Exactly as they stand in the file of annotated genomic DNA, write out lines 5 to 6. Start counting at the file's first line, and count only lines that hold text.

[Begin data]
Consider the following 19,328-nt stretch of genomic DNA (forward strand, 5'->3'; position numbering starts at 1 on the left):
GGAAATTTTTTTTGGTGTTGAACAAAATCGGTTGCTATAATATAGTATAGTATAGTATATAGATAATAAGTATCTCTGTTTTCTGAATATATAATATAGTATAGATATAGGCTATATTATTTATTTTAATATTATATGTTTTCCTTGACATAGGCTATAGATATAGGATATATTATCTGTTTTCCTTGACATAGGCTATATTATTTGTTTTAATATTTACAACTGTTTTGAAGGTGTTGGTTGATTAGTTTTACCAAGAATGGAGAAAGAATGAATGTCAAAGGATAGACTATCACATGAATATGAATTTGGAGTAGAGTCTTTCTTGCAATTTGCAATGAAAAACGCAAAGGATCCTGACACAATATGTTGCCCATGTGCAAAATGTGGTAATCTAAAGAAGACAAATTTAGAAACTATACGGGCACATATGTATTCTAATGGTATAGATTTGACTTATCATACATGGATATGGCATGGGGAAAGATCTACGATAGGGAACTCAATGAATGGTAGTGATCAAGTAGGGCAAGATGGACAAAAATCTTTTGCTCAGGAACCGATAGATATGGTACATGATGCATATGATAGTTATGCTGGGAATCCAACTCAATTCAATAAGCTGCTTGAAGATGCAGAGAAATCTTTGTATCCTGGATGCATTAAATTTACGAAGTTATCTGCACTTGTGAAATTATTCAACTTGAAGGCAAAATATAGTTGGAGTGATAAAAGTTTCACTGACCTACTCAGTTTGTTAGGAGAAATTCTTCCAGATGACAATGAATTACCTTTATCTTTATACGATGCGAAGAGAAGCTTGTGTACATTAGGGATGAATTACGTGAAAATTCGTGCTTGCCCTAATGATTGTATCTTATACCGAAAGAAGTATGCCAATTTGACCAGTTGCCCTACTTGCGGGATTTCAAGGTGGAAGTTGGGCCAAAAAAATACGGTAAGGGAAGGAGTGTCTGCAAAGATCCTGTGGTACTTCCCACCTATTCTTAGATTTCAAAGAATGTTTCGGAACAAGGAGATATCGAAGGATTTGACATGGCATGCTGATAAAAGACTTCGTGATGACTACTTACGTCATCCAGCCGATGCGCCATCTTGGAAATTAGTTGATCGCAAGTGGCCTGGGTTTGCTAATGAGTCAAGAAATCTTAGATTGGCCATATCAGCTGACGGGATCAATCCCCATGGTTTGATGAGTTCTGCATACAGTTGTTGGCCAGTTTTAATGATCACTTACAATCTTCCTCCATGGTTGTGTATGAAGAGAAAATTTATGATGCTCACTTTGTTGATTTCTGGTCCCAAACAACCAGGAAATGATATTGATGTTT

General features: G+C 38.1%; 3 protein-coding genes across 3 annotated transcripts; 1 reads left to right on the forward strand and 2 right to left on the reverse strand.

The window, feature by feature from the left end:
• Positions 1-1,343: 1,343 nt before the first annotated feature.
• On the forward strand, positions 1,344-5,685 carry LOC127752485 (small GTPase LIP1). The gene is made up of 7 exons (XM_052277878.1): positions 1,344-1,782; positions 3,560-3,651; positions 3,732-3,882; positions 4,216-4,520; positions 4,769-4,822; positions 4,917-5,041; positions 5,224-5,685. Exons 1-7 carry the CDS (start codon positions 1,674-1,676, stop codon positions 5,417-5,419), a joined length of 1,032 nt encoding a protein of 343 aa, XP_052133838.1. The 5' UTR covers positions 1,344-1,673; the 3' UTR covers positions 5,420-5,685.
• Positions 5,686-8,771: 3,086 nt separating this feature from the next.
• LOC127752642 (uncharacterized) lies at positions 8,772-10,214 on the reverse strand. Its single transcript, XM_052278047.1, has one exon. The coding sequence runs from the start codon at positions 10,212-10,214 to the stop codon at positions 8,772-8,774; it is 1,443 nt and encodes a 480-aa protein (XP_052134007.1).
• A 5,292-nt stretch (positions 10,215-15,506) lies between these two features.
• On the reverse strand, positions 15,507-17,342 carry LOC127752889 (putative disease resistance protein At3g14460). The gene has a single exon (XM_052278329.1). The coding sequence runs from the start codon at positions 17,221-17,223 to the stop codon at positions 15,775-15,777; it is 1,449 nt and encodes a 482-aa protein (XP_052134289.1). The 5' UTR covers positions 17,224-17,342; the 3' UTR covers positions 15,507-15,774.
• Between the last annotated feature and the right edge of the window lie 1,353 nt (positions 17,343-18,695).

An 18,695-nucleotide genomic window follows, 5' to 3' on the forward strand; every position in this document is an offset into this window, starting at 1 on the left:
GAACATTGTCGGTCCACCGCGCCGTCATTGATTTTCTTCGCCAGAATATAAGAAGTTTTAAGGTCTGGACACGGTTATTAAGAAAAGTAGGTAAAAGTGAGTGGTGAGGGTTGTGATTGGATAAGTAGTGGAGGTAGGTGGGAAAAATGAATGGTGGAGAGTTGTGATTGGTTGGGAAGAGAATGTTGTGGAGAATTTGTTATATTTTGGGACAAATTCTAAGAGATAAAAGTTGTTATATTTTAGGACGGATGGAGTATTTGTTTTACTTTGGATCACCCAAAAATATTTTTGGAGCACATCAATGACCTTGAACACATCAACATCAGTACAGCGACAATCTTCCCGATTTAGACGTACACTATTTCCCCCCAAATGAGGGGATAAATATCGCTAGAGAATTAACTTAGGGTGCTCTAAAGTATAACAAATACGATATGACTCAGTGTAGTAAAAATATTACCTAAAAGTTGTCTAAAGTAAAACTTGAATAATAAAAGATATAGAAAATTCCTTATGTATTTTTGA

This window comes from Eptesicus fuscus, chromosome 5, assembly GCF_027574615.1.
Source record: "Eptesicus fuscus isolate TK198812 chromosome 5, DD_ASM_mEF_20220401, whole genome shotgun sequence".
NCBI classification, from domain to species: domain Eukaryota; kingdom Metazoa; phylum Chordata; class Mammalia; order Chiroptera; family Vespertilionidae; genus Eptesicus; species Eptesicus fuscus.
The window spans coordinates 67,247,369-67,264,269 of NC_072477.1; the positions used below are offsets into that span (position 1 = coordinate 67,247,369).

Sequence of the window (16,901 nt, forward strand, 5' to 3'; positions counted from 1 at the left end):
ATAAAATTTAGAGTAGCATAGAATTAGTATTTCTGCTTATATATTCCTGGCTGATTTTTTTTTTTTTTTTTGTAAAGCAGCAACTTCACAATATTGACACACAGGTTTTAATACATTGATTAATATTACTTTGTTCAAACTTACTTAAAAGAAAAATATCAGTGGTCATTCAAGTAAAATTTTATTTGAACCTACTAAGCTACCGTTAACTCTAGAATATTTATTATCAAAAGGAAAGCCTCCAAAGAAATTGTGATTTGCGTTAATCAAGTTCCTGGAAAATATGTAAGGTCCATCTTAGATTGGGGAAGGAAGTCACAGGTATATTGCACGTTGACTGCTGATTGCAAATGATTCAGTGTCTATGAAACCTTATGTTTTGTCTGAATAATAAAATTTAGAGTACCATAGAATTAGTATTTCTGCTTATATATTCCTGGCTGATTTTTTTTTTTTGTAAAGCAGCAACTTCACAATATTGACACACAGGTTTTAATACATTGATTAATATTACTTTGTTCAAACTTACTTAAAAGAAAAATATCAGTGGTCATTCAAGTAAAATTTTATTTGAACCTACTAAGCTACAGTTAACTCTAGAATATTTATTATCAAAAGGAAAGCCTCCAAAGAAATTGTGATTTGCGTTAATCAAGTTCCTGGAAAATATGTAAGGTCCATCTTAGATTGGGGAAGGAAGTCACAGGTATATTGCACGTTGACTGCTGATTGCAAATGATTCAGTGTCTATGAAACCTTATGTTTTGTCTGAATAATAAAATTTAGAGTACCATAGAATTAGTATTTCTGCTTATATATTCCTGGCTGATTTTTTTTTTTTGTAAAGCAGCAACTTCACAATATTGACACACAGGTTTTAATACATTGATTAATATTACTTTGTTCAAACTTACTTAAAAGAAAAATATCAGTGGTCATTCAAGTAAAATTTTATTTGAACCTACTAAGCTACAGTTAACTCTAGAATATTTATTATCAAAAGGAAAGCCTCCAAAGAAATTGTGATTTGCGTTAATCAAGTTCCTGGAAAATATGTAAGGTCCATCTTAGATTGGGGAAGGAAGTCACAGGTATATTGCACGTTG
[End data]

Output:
• Positions 1-1,343: 1,343 nt before the first annotated feature.
• On the forward strand, positions 1,344-5,685 carry LOC127752485 (small GTPase LIP1). The gene is made up of 7 exons (XM_052277878.1): positions 1,344-1,782; positions 3,560-3,651; positions 3,732-3,882; positions 4,216-4,520; positions 4,769-4,822; positions 4,917-5,041; positions 5,224-5,685. Exons 1-7 carry the CDS (start codon positions 1,674-1,676, stop codon positions 5,417-5,419), a joined length of 1,032 nt encoding a protein of 343 aa, XP_052133838.1. The 5' UTR covers positions 1,344-1,673; the 3' UTR covers positions 5,420-5,685.